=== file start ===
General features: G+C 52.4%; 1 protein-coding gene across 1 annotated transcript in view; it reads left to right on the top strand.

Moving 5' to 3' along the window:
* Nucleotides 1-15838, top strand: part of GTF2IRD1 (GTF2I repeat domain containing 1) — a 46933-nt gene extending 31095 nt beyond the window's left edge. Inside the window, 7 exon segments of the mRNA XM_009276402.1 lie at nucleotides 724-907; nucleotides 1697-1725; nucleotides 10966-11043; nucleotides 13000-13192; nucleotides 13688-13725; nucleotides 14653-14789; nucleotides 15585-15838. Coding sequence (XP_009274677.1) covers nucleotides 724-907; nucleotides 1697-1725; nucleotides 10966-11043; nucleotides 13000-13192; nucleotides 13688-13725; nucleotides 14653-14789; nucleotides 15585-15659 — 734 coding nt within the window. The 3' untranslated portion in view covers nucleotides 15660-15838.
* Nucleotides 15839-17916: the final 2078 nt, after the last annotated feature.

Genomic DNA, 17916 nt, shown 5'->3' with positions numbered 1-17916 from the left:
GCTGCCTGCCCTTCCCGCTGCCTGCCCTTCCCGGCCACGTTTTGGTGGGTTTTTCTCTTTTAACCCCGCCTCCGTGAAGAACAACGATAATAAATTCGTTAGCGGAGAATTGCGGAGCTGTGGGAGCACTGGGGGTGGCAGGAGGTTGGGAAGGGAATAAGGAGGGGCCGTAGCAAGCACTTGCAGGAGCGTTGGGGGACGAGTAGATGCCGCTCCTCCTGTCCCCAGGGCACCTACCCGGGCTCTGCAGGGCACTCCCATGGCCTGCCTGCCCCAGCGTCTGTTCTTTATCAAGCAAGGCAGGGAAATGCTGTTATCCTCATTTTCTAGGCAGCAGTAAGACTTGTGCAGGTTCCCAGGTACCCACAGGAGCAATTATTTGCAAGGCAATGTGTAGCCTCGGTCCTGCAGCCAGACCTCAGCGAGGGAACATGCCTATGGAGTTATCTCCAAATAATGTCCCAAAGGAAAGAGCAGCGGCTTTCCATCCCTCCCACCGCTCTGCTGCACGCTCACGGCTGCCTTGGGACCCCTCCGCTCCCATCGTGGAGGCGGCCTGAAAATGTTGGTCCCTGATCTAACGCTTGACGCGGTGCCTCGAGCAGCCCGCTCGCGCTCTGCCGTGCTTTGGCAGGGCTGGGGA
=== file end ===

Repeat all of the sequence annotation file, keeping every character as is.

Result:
General features: G+C 52.4%; 1 protein-coding gene across 1 annotated transcript in view; it reads left to right on the top strand.

Moving 5' to 3' along the window:
* Nucleotides 1-15838, top strand: part of GTF2IRD1 (GTF2I repeat domain containing 1) — a 46933-nt gene extending 31095 nt beyond the window's left edge. Inside the window, 7 exon segments of the mRNA XM_009276402.1 lie at nucleotides 724-907; nucleotides 1697-1725; nucleotides 10966-11043; nucleotides 13000-13192; nucleotides 13688-13725; nucleotides 14653-14789; nucleotides 15585-15838. Coding sequence (XP_009274677.1) covers nucleotides 724-907; nucleotides 1697-1725; nucleotides 10966-11043; nucleotides 13000-13192; nucleotides 13688-13725; nucleotides 14653-14789; nucleotides 15585-15659 — 734 coding nt within the window. The 3' untranslated portion in view covers nucleotides 15660-15838.
* Nucleotides 15839-17916: the final 2078 nt, after the last annotated feature.

Genomic DNA, 17916 nt, shown 5'->3' with positions numbered 1-17916 from the left:
GCTGCCTGCCCTTCCCGCTGCCTGCCCTTCCCGGCCACGTTTTGGTGGGTTTTTCTCTTTTAACCCCGCCTCCGTGAAGAACAACGATAATAAATTCGTTAGCGGAGAATTGCGGAGCTGTGGGAGCACTGGGGGTGGCAGGAGGTTGGGAAGGGAATAAGGAGGGGCCGTAGCAAGCACTTGCAGGAGCGTTGGGGGACGAGTAGATGCCGCTCCTCCTGTCCCCAGGGCACCTACCCGGGCTCTGCAGGGCACTCCCATGGCCTGCCTGCCCCAGCGTCTGTTCTTTATCAAGCAAGGCAGGGAAATGCTGTTATCCTCATTTTCTAGGCAGCAGTAAGACTTGTGCAGGTTCCCAGGTACCCACAGGAGCAATTATTTGCAAGGCAATGTGTAGCCTCGGTCCTGCAGCCAGACCTCAGCGAGGGAACATGCCTATGGAGTTATCTCCAAATAATGTCCCAAAGGAAAGAGCAGCGGCTTTCCATCCCTCCCACCGCTCTGCTGCACGCTCACGGCTGCCTTGGGACCCCTCCGCTCCCATCGTGGAGGCGGCCTGAAAATGTTGGTCCCTGATCTAACGCTTGACGCGGTGCCTCGAGCAGCCCGCTCGCGCTCTGCCGTGCTTTGGCAGGGCTGGGGA